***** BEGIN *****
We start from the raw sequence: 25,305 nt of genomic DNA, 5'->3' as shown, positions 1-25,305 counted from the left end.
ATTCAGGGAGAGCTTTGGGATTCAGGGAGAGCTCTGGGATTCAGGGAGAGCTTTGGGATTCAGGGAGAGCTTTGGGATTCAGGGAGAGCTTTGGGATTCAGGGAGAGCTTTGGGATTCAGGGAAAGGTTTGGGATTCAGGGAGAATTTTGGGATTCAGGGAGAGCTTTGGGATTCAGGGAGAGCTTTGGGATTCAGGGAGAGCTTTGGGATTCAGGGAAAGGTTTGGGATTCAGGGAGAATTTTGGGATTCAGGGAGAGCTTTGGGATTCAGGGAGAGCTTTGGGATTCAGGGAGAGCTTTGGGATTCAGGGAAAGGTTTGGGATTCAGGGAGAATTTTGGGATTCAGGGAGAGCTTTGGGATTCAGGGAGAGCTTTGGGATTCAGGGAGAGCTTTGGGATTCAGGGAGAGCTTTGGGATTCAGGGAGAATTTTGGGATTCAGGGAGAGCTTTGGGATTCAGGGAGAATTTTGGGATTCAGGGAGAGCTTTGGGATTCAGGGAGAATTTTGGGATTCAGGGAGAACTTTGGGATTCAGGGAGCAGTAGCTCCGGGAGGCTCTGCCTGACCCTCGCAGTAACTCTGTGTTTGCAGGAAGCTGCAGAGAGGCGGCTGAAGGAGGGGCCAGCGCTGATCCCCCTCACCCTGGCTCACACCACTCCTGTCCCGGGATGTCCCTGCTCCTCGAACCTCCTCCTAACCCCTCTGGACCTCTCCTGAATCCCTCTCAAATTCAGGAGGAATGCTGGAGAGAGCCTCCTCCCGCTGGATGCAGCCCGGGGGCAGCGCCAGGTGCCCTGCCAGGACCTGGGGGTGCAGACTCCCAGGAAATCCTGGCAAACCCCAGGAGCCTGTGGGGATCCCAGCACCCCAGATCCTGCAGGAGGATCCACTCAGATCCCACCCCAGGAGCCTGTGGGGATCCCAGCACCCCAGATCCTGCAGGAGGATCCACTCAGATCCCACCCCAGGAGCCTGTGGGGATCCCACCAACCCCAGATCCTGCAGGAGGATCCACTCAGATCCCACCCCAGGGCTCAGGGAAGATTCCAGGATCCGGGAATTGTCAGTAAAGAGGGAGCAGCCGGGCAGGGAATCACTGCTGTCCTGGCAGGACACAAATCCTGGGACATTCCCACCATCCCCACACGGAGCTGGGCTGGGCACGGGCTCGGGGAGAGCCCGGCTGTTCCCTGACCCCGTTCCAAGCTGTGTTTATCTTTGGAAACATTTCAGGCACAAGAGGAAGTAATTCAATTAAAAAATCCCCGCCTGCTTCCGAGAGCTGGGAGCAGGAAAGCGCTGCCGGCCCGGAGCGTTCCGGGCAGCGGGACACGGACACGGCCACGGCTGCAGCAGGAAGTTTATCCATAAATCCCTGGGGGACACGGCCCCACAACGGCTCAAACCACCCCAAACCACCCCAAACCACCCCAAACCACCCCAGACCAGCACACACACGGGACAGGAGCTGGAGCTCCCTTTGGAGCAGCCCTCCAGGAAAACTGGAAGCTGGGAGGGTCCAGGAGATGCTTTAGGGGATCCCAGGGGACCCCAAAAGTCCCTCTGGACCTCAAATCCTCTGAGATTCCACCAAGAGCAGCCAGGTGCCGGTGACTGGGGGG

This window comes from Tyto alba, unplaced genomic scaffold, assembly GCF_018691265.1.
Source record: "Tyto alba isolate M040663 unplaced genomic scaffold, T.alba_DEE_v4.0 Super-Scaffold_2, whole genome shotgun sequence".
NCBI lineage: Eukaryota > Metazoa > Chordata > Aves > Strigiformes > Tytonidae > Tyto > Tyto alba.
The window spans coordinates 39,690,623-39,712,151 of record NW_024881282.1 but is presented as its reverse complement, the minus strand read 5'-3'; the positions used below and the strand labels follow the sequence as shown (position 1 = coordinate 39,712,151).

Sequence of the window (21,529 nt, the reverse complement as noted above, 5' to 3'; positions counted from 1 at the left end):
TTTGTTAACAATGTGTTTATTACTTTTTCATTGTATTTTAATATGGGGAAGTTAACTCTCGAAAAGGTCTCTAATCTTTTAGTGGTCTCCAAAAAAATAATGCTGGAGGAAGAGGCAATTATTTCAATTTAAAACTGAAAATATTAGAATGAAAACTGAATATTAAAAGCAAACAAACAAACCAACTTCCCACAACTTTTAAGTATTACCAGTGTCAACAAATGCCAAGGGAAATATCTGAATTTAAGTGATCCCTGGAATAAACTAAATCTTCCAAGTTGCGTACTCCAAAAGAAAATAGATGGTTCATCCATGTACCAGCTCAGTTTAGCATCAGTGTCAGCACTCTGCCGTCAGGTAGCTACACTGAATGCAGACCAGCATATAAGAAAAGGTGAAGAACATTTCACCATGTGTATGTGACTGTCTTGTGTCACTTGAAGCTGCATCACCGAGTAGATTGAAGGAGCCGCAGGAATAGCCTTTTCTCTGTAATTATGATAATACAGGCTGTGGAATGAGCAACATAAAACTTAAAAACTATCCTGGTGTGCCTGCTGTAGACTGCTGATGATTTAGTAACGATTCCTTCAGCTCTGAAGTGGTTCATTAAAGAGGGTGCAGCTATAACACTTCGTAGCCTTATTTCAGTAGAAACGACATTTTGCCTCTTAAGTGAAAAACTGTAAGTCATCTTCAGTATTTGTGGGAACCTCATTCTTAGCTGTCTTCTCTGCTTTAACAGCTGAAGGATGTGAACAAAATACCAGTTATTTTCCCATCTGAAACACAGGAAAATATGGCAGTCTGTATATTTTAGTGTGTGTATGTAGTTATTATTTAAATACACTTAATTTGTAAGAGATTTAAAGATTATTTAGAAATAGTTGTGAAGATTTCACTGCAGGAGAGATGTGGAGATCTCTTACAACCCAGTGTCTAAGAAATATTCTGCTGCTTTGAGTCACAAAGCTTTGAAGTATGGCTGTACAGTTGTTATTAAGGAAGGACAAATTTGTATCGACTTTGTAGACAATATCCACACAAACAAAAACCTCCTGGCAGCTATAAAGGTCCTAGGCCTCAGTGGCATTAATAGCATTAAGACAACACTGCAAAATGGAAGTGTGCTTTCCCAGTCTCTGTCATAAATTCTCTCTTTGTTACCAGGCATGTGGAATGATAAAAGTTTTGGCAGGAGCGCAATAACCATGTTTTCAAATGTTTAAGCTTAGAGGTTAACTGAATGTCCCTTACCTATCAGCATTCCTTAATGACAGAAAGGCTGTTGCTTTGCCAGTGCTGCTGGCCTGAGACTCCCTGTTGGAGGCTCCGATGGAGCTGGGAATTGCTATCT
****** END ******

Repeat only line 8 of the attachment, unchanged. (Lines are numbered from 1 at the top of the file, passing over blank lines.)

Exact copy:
TTTGTTAACAATGTGTTTATTACTTTTTCATTGTATTTTAATATGGGGAAGTTAACTCTCGAAAAGGTCTCTAATCTTTTAGTGGTCTCCAAAAAAATAATGCTGGAGGAAGAGGCAATTATTTCAATTTAAAACTGAAAATATTAGAATGAAAACTGAATATTAAAAGCAAACAAACAAACCAACTTCCCACAACTTTTAAGTATTACCAGTGTCAACAAATGCCAAGGGAAATATCTGAATTTAAGTGATCCCTGGAATAAACTAAATCTTCCAAGTTGCGTACTCCAAAAGAAAATAGATGGTTCATCCATGTACCAGCTCAGTTTAGCATCAGTGTCAGCACTCTGCCGTCAGGTAGCTACACTGAATGCAGACCAGCATATAAGAAAAGGTGAAGAACATTTCACCATGTGTATGTGACTGTCTTGTGTCACTTGAAGCTGCATCACCGAGTAGATTGAAGGAGCCGCAGGAATAGCCTTTTCTCTGTAATTATGATAATACAGGCTGTGGAATGAGCAACATAAAACTTAAAAACTATCCTGGTGTGCCTGCTGTAGACTGCTGATGATTTAGTAACGATTCCTTCAGCTCTGAAGTGGTTCATTAAAGAGGGTGCAGCTATAACACTTCGTAGCCTTATTTCAGTAGAAACGACATTTTGCCTCTTAAGTGAAAAACTGTAAGTCATCTTCAGTATTTGTGGGAACCTCATTCTTAGCTGTCTTCTCTGCTTTAACAGCTGAAGGATGTGAACAAAATACCAGTTATTTTCCCATCTGAAACACAGGAAAATATGGCAGTCTGTATATTTTAGTGTGTGTATGTAGTTATTATTTAAATACACTTAATTTGTAAGAGATTTAAAGATTATTTAGAAATAGTTGTGAAGATTTCACTGCAGGAGAGATGTGGAGATCTCTTACAACCCAGTGTCTAAGAAATATTCTGCTGCTTTGAGTCACAAAGCTTTGAAGTATGGCTGTACAGTTGTTATTAAGGAAGGACAAATTTGTATCGACTTTGTAGACAATATCCACACAAACAAAAACCTCCTGGCAGCTATAAAGGTCCTAGGCCTCAGTGGCATTAATAGCATTAAGACAACACTGCAAAATGGAAGTGTGCTTTCCCAGTCTCTGTCATAAATTCTCTCTTTGTTACCAGGCATGTGGAATGATAAAAGTTTTGGCAGGAGCGCAATAACCATGTTTTCAAATGTTTAAGCTTAGAGGTTAACTGAATGTCCCTTACCTATCAGCATTCCTTAATGACAGAAAGGCTGTTGCTTTGCCAGTGCTGCTGGCCTGAGACTCCCTGTTGGAGGCTCCGATGGAGCTGGGAATTGCTATCT